Apple’s bold Intel-less future


This may be the crucial moment in history when the age of the desktop computer is truly replaced by the age of mobile.

On Tuesday night, without much surprise, Apple announced its new laptop line-up proudly running on its own Apple Silicon processors. The new range of M1 chips are faster, more powerful, use less electricity, and everything else promised in an Apple launch event, where hyperbole is as essential as tech specs.

Notably, the M1 processors are based on the mobile chips that power the iPhone and iPad ranges. For a long time, it’s been unfolding before our eyes that mobile is eating the world. This industry adage aptly describes how the new technologies (wireless broadband, portability, more powerful smartphones and apps) have usurped the older, traditional ones (desktop computers, dial-up and ADSL). Spawned by the desktop era of Intel chips powering Windows computers, mobile is now dominated by Qualcomm chips, based on the mobile ARM architecture, and Google’s Android software. Microsoft canned its hardware ambitions, even after buying Nokia, and has focused on its cloud, gaming and apps businesses. And Apple, the mighty serial pioneer, has ditched Intel.

There is a much more powerful backdrop to this seismic change in the computer industry, as Intel itself is struggling to compete in the semiconductor space.

The shock announcement in June that Apple was abandoning Intel’s chips sent the chipmaker’s shares plummeting. This was exacerbated by Intel’s own revelations that it might outsource manufacturing to third-party factories. Intel, the great beast at the heart of the desktop PC revolution, is a largely spent force.

But it wasn’t so when Steve Jobs returned as CEO in 1998. One of the most strategic things he did was switch to Intel in 2005.

It was a masterstroke. Apple’s biggest problem back then was a lack of software programs, as they were known before the iPhone turned everything into just plain “app”. Processors are the brains of the computer, and have a very particular architecture. The Intel chips used by Windows computers in the early 2000s were vastly different to those used by Apple. They proved a barrier to entry for developers because Apple’s 5% of global market share didn’t justify the development. But Job’s switch to Intel chips reduced the workload for developers to convert their software to run on Mac operating systems.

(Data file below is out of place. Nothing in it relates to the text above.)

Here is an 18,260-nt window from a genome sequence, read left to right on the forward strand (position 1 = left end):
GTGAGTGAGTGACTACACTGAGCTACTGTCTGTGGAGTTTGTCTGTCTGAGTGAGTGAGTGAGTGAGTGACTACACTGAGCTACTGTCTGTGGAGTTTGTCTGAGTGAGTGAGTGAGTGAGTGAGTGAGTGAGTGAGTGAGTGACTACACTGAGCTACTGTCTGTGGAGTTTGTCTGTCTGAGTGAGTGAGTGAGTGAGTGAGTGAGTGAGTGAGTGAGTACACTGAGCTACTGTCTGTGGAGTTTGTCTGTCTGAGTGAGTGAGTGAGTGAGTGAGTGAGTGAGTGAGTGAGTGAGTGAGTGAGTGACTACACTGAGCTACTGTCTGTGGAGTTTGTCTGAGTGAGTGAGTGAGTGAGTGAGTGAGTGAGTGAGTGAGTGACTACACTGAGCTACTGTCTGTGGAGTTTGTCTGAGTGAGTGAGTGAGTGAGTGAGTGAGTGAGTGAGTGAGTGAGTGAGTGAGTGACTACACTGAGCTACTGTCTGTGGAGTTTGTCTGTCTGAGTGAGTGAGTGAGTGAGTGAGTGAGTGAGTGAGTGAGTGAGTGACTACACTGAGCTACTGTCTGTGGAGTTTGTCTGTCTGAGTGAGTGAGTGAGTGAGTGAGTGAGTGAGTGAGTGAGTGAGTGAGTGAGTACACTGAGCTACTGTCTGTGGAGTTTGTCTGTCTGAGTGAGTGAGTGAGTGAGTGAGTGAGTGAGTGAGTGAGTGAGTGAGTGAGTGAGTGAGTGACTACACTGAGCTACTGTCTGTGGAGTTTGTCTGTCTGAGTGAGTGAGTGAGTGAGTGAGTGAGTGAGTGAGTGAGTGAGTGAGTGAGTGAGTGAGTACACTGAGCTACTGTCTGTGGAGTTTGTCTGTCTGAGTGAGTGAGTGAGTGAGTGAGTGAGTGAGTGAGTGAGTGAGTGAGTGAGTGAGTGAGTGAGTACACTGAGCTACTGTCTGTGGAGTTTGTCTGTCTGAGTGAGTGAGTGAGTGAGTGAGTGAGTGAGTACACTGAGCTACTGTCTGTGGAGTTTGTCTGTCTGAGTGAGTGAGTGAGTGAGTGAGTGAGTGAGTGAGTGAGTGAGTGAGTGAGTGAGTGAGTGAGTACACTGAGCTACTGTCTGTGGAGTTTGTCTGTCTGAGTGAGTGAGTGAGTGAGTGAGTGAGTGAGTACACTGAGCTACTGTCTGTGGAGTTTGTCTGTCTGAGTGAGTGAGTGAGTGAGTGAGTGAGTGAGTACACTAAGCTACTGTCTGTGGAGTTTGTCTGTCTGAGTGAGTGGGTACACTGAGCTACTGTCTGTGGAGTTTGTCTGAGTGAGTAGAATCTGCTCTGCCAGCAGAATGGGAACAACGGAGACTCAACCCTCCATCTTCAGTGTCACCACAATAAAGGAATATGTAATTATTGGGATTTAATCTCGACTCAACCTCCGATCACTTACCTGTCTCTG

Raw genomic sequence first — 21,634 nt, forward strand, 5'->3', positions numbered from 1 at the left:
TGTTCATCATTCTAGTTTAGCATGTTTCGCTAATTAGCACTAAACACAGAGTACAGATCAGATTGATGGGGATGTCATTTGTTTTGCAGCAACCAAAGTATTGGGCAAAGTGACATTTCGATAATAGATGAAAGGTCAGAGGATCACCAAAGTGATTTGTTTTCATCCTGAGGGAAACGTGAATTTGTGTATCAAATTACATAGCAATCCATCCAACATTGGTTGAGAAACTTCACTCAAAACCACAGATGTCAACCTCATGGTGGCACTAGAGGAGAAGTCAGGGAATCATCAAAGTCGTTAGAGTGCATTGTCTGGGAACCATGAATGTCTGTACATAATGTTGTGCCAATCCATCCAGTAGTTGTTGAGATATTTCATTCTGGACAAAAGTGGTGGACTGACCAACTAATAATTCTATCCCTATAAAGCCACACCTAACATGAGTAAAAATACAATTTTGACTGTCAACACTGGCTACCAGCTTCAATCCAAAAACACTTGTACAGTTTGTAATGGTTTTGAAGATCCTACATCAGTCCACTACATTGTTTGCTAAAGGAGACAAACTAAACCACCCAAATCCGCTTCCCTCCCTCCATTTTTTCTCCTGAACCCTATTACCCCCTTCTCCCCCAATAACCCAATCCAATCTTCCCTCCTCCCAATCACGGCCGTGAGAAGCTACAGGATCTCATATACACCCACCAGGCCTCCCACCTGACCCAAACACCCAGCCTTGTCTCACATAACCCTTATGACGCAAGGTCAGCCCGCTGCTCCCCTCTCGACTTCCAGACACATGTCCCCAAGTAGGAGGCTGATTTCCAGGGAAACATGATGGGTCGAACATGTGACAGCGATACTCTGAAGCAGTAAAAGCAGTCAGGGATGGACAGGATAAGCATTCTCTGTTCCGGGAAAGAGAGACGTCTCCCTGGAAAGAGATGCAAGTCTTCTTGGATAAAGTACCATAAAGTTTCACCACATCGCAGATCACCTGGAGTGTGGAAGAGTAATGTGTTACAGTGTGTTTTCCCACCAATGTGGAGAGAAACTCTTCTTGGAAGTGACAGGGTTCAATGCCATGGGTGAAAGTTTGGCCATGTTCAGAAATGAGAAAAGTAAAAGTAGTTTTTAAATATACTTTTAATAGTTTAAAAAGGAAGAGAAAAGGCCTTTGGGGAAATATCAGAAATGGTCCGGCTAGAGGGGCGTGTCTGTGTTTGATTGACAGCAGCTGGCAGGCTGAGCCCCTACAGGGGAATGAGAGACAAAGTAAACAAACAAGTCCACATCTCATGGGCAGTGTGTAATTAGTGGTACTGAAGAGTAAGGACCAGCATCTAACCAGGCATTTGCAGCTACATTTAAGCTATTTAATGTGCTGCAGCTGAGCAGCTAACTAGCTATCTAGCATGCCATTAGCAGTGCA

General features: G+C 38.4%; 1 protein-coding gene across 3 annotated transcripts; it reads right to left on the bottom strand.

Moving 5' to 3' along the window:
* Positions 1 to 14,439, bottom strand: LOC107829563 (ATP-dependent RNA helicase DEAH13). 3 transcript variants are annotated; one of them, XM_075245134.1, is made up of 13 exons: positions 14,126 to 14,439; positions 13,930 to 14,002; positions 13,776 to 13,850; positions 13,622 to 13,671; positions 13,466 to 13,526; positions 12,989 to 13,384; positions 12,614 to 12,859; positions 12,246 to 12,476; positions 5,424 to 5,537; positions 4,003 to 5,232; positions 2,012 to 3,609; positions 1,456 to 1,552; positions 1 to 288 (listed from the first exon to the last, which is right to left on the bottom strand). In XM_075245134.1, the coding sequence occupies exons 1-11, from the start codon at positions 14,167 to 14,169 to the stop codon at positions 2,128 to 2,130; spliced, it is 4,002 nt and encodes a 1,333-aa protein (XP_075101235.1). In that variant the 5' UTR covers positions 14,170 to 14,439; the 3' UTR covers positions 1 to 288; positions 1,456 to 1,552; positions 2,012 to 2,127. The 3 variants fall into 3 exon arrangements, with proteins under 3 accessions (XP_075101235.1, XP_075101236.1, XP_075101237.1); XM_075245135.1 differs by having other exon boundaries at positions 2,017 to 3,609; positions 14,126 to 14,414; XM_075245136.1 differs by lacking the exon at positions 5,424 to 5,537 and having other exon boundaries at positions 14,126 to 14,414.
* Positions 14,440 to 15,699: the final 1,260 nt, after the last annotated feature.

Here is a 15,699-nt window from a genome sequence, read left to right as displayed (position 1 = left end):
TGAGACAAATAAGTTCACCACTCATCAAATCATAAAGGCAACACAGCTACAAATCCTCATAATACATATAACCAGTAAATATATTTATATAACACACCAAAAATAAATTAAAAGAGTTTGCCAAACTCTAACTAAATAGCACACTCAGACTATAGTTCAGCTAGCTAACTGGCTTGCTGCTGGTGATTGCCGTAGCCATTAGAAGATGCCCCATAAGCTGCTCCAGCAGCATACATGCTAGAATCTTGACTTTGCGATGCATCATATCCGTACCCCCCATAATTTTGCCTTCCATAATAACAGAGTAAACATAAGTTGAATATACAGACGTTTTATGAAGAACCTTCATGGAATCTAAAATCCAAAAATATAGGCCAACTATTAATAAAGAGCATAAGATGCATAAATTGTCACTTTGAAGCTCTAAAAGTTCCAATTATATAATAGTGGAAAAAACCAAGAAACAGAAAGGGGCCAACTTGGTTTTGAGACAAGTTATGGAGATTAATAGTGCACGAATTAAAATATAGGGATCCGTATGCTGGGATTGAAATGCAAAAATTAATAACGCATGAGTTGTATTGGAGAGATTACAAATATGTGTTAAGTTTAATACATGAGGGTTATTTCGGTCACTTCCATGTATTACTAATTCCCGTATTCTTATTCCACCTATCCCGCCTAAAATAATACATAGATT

It very quickly ramped up the programs available for the Macs, at the time Jobs had reinvented the company as a media hub with the iPod and iTunes. It gave a fresh lease on life to the original product line that made Apple what it is today, the first Trillion Dollar and first Two Trillion Dollar company in the world.

Meanwhile, poor Intel. Rarely are the kings of one era the kings of the next.

But Apple, that wily Prince Lancelot, has expertly managed its transitions between the power players of these eras, including the personal computer age it created itself.

And now, off the back of the device that it unveiled in 2007 and which has propelled its stratospheric profits and share surges, it is reinventing that PC again. This time with its own chips.

There are immediate advantages for Apple. The most pressing, and which caused the break-up of the 15-year Intel relationship, was the slow pace of Intel’s multiyear chip production process. Apple has been churning out a new processor every year since it began using its own silicon, which was initially made by Samsung. Now it can bring that pace to its original computer range, starting with the new MacBook Air, Pro and Mac Mini announced this week.

Additionally, and in a cruel ironic twist, it means an instant, and massive, install base of available apps: Because everything that can run on an iPhone (which uses iOS) and the new iPad Pros (iPadOS) will now work on the new M1-running Macs and the new Big Sur operating system (MacOS).

It is a clever consolidation of the various ranges of technology Apple uses, which all tie very neatly back into its expanded services offerings. These include the App Store, iTunes, the new Arcade gaming subscription services and Apple TV; as well as a combination using Apple One group subscription. Such offerings, including paying for iCloud hosting, is pushing up this service revenue, which is growing at a healthy click.

Sounds a little like Amazon Prime, but without the free delivery.

By offering compelling content (from its own TV shows to music), apps and gaming, Apple is trying to keep its users consuming inside its walled garden. In Apple’s case, this garden comes with its own hardware.

It is ultimately a further sign that mobile is eating the world. Perhaps, even, ate the world.


About Author

Toby Shapshak is editor-in-chief and publisher of Stuff, a Forbes contributor and a Financial Mail columnist. He has been writing about technology and the internet for 20 years and his TED Global talk on innovation in Africa has over 1,5-million views. He has written about Africa's tech and start-up ecosystem for Forbes, CNN and The Guardian in London. He was named in GQ's top 30 men in media and the Mail & Guardian newspaper's influential young South Africans. He has been featured in the New York Times. GQ said he "has become the most high-profile technology journalist in the country" while the M&G wrote: "Toby Shapshak is all things tech... he reigns supreme as the major talking head for everything and anything tech."

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